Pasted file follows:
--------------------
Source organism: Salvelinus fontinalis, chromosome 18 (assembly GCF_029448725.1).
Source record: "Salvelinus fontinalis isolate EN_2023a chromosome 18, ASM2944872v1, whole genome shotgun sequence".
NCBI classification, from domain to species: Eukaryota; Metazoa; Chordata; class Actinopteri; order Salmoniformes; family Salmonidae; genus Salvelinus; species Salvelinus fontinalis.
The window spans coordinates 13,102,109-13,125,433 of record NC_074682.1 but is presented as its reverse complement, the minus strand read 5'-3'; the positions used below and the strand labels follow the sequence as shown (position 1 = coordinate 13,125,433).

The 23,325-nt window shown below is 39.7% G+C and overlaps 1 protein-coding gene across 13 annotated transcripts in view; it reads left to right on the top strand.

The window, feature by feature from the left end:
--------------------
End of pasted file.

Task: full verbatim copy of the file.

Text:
Source organism: Salvelinus fontinalis, chromosome 18 (assembly GCF_029448725.1).
Source record: "Salvelinus fontinalis isolate EN_2023a chromosome 18, ASM2944872v1, whole genome shotgun sequence".
NCBI classification, from domain to species: Eukaryota; Metazoa; Chordata; class Actinopteri; order Salmoniformes; family Salmonidae; genus Salvelinus; species Salvelinus fontinalis.
The window spans coordinates 13,102,109-13,125,433 of record NC_074682.1 but is presented as its reverse complement, the minus strand read 5'-3'; the positions used below and the strand labels follow the sequence as shown (position 1 = coordinate 13,125,433).

The 23,325-nt window shown below is 39.7% G+C and overlaps 1 protein-coding gene across 13 annotated transcripts in view; it reads left to right on the top strand.

The window, feature by feature from the left end: